Trends and co-trends of prostate-specific antigen and body mass index in a screened population.


This report investigated whether annual changes in body mass index (BMI) are associated with the opposite changes in prostate-specific antigen (PSA). Previous studies have confirmed lower PSA levels among men with higher BMI.

Normal linear mixed models were used to characterize annual PSA, BMI and the ratio of PSA to BMI profiles for 2641 men undergoing prostate cancer screening for up to 8 years as part of a San Antonio screening study.

Among the 1898 participants (71.9%) who never received a prostate biopsy during the study and the 585 participants (22.1%) who had one or more biopsies, all negative for prostate cancer, BMI was higher for Hispanics than other racial groups, lower for older men at study entry, and increased every year during the study; and PSA and PSA/BMI ratios were higher for older men at study entry and increased each year on study (all P values<.05). Among the 158 men (6.0%) eventually diagnosed with prostate cancer, no trends in BMI were statistically significant, but PSA and PSA/BMI ratios were higher on average for older men at study entry and increased each year on study (both P values<.05). Correlations between BMI and PSA changes per year were negative but not statistically significantly different from zero.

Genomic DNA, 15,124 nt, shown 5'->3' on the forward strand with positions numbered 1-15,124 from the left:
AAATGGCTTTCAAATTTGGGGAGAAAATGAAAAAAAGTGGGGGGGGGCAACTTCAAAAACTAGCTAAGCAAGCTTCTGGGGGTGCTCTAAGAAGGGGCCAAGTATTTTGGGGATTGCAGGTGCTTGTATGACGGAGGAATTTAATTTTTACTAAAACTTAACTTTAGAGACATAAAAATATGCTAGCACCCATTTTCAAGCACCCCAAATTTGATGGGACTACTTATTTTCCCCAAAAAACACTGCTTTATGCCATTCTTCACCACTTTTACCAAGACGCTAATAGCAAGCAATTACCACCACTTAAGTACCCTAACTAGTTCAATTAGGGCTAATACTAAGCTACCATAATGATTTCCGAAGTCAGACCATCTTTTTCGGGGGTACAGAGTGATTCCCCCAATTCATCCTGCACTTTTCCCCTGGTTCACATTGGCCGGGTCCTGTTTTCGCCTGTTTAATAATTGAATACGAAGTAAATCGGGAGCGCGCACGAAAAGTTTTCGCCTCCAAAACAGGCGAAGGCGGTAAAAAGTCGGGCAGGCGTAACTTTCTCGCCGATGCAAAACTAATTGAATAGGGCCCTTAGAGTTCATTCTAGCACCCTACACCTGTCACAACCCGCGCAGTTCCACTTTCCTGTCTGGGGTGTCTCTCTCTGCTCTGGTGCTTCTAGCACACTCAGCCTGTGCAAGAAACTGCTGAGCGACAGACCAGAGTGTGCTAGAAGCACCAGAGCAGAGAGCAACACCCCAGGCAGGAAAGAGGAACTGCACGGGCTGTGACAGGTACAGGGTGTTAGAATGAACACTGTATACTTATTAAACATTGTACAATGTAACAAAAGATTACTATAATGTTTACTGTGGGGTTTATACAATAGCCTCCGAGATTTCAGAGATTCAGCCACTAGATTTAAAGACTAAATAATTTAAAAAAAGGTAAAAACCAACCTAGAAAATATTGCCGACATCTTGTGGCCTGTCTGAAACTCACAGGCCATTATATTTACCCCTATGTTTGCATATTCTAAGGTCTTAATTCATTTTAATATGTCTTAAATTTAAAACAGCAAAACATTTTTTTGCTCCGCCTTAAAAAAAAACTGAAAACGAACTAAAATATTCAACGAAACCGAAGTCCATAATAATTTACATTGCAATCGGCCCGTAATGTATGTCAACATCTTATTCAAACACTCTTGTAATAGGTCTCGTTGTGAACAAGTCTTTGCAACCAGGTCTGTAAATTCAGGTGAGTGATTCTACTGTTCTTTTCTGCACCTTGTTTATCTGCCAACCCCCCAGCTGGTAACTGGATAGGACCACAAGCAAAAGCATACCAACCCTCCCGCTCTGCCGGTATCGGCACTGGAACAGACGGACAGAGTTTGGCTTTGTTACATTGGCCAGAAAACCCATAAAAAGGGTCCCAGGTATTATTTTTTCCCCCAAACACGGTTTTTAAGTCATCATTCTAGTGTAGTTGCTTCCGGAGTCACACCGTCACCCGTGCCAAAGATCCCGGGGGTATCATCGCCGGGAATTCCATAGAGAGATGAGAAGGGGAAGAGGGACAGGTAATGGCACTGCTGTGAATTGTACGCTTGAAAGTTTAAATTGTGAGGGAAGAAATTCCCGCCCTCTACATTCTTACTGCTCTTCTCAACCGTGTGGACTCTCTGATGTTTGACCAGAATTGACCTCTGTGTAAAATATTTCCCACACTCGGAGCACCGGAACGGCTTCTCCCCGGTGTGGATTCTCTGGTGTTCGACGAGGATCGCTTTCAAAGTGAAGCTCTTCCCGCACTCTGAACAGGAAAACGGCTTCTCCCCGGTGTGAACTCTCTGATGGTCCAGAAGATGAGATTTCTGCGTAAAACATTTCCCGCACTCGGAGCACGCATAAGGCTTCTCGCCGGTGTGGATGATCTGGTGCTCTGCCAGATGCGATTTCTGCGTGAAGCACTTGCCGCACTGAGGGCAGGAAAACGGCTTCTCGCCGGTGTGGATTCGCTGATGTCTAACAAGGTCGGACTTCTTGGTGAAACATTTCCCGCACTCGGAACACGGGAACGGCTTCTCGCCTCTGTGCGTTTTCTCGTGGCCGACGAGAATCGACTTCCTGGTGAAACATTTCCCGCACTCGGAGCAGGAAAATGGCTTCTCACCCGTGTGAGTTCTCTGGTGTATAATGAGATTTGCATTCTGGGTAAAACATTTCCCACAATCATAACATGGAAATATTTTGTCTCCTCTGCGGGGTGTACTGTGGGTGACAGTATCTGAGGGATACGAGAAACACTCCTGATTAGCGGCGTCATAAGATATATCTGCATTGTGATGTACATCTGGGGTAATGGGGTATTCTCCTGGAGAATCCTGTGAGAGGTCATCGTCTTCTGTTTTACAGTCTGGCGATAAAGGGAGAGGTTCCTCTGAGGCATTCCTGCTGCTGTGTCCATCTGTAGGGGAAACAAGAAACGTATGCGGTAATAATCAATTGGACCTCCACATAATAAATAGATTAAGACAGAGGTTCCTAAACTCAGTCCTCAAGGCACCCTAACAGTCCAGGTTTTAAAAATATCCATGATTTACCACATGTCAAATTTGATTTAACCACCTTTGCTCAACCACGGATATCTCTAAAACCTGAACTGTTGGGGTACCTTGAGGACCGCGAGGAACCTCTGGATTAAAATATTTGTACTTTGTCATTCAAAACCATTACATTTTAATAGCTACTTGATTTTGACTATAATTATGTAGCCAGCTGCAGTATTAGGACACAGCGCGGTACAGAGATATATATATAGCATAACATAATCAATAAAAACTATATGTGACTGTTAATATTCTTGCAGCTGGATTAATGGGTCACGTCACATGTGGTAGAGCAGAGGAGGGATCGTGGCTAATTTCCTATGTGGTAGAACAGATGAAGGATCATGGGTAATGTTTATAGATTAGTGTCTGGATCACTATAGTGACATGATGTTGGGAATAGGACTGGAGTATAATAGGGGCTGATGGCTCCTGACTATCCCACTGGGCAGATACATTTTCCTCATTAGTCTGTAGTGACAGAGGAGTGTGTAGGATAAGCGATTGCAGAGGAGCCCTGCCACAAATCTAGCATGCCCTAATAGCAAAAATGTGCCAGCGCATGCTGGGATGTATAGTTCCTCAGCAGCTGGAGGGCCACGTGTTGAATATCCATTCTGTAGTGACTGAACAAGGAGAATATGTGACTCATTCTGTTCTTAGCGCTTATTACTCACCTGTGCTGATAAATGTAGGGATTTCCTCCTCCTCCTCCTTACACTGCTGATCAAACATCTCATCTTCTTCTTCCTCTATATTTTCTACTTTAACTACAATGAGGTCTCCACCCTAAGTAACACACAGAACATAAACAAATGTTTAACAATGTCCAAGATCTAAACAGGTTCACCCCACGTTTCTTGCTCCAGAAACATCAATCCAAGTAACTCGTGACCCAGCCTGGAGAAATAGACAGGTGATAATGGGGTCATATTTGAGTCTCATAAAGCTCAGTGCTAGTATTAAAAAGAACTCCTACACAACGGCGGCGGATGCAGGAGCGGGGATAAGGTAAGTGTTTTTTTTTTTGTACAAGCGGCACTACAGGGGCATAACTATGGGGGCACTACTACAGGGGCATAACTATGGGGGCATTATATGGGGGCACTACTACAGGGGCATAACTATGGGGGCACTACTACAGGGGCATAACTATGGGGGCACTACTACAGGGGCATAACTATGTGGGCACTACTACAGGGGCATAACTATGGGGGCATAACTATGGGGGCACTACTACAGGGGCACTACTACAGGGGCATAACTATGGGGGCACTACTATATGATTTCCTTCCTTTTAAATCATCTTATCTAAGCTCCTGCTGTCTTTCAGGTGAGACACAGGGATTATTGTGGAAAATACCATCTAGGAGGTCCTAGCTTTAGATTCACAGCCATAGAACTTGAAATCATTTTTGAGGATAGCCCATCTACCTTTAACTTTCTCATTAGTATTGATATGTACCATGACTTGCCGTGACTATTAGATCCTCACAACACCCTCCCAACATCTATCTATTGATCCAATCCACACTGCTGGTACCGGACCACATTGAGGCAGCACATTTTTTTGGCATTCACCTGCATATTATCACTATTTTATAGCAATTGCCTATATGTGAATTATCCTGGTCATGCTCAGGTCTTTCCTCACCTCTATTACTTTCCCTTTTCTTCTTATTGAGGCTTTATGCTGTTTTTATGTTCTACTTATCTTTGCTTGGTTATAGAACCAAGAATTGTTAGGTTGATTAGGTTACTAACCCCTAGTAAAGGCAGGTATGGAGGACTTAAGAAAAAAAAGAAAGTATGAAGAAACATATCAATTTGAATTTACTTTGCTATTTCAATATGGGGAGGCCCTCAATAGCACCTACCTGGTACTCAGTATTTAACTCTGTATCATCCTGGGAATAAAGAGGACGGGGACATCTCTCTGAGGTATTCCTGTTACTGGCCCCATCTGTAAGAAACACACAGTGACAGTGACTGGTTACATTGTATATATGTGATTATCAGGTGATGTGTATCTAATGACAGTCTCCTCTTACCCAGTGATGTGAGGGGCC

The individual man scrutinizing his PSA and weight year to year can expect a slight annual increase in both, but changes in PSA from one year to the next cannot be attributed to weight gain or loss.

  • Ankerst DP
  • Boeck A
  • Dizdarevic N
  • Kyrylenko S
  • Leach R
  • Liang Y
  • Pollock BH
  • Thompson IM
PubMed ID
Appears In
Urology, 2011, 78 (1)